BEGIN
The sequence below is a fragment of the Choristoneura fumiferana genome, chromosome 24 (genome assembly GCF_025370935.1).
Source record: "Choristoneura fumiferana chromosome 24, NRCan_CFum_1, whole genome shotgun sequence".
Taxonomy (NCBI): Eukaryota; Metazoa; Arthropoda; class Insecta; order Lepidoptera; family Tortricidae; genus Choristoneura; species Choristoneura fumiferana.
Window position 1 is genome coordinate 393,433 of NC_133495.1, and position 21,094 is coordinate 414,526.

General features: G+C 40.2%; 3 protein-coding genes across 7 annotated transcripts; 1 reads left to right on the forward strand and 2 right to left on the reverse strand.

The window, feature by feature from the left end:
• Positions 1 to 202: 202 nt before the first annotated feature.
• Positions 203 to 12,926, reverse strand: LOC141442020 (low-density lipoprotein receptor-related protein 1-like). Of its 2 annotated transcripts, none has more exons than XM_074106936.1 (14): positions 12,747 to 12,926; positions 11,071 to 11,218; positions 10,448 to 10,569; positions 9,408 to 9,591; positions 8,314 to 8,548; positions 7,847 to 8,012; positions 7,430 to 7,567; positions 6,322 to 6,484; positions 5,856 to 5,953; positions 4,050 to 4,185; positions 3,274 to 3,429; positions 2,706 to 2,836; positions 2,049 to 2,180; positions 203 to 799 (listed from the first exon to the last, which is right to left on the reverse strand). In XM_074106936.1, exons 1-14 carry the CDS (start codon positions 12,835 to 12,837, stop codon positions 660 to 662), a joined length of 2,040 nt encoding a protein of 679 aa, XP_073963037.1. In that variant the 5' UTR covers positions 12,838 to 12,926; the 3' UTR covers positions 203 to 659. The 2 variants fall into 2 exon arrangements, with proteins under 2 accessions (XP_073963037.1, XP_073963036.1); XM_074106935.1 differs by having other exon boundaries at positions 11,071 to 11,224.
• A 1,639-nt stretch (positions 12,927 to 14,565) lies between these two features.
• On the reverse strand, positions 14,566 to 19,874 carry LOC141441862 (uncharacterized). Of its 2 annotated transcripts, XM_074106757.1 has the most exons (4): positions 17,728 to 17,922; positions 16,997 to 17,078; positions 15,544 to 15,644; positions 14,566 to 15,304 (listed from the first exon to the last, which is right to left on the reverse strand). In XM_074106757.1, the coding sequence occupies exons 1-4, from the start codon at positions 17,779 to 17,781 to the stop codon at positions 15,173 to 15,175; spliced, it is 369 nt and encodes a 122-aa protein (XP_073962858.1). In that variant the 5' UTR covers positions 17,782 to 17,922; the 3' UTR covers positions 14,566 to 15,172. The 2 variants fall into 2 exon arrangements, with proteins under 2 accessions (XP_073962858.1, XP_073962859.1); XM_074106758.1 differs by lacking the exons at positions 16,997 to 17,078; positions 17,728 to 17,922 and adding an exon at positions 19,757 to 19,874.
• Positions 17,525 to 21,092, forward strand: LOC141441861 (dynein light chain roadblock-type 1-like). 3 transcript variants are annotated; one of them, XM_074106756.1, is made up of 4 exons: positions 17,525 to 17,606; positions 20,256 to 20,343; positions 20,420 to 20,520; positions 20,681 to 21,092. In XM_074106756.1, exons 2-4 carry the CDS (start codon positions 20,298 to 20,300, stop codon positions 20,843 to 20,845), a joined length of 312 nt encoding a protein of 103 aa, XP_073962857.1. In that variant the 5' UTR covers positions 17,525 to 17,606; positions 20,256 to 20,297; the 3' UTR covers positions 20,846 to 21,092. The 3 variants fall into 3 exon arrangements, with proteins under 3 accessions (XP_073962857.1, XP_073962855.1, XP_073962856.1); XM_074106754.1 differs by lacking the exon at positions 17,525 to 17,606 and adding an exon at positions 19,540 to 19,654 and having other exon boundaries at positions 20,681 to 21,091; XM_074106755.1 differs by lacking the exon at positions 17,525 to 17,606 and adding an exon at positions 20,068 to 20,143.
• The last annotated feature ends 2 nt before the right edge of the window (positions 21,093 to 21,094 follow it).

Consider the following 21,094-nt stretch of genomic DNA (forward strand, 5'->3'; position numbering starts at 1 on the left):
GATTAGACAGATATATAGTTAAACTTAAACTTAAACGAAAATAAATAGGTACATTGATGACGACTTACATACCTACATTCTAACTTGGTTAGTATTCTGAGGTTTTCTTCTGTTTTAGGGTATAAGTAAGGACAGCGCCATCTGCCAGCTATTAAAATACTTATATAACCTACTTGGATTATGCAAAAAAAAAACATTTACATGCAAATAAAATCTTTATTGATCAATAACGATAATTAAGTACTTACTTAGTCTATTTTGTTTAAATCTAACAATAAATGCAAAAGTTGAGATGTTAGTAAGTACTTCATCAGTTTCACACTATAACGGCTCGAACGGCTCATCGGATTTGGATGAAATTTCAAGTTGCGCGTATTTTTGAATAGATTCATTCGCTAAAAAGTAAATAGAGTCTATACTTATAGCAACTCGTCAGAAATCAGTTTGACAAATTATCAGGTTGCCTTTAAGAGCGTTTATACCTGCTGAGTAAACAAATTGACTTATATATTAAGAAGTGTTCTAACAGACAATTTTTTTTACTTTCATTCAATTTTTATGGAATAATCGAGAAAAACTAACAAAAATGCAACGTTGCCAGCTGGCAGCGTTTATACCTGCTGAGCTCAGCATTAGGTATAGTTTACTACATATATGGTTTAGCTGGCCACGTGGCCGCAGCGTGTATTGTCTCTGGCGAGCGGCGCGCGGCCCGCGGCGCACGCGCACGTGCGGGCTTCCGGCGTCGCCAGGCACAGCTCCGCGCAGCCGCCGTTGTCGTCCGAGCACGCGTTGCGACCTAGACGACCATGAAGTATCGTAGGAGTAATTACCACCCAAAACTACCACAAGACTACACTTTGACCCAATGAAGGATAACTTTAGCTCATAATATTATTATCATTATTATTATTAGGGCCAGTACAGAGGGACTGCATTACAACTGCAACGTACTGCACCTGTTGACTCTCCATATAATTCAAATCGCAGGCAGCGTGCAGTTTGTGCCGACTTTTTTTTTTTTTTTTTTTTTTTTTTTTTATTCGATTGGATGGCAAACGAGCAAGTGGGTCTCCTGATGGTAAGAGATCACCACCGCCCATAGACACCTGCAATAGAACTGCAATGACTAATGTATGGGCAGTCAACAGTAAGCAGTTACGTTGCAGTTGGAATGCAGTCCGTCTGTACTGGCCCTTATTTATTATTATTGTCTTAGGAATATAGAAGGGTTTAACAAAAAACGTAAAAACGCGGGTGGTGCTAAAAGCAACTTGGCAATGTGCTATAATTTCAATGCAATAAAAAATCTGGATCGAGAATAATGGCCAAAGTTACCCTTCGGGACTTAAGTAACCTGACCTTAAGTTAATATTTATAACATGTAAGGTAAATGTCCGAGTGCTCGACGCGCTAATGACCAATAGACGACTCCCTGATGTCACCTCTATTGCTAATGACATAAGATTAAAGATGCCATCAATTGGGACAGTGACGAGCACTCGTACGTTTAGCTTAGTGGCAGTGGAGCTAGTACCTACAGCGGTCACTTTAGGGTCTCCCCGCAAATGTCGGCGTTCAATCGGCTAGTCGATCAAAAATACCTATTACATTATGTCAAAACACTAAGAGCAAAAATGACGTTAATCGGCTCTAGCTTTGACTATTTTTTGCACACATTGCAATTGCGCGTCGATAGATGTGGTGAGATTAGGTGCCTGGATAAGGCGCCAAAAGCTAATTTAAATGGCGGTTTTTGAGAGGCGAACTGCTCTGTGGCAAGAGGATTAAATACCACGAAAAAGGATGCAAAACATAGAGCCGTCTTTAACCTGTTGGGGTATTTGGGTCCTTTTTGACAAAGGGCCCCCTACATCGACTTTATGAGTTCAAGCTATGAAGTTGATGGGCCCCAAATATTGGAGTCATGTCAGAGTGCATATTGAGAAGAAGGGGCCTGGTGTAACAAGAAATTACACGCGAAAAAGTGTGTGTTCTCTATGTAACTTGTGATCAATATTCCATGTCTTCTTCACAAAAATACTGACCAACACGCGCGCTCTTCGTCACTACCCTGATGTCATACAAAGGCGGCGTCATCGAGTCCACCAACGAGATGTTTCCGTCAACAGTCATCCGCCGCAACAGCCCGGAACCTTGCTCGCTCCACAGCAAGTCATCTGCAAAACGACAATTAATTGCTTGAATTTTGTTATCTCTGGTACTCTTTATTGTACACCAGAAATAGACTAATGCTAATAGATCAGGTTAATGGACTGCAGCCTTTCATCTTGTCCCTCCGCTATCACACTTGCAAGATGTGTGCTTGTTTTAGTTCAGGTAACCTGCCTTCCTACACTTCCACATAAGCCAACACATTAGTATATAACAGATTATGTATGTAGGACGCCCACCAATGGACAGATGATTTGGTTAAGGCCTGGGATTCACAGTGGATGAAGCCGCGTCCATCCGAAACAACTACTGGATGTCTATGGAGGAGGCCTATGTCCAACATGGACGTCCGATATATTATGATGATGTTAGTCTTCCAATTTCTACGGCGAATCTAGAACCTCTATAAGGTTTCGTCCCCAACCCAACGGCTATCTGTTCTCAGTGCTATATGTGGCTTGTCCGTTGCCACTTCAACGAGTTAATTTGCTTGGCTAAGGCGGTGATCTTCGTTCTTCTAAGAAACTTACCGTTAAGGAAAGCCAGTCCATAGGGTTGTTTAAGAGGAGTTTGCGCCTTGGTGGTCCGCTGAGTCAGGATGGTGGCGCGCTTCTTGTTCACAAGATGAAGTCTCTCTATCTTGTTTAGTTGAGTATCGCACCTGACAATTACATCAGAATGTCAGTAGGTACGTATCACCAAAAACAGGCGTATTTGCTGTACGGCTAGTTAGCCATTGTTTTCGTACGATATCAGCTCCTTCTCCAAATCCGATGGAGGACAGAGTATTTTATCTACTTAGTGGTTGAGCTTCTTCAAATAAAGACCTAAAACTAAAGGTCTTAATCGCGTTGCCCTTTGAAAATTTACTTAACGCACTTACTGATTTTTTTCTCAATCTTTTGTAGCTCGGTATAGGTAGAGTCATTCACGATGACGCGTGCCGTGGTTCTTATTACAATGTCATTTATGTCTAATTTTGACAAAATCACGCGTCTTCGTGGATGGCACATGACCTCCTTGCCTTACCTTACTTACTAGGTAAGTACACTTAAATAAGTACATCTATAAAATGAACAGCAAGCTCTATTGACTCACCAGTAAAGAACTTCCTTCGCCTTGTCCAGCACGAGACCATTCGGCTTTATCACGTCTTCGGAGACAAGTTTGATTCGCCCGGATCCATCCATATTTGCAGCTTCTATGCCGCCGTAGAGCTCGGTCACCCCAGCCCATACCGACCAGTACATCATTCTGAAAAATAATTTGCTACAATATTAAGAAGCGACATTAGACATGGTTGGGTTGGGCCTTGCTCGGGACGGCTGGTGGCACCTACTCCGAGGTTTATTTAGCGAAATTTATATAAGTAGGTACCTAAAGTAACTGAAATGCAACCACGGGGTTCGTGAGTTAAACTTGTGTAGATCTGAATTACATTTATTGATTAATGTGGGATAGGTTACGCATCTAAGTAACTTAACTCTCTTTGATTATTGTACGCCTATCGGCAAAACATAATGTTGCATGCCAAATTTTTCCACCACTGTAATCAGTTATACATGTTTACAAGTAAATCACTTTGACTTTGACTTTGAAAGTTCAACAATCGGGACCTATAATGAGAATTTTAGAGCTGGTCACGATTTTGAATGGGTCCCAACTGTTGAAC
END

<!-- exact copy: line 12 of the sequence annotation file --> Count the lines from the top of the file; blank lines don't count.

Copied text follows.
• The last annotated feature ends 2 nt before the right edge of the window (positions 21,093 to 21,094 follow it).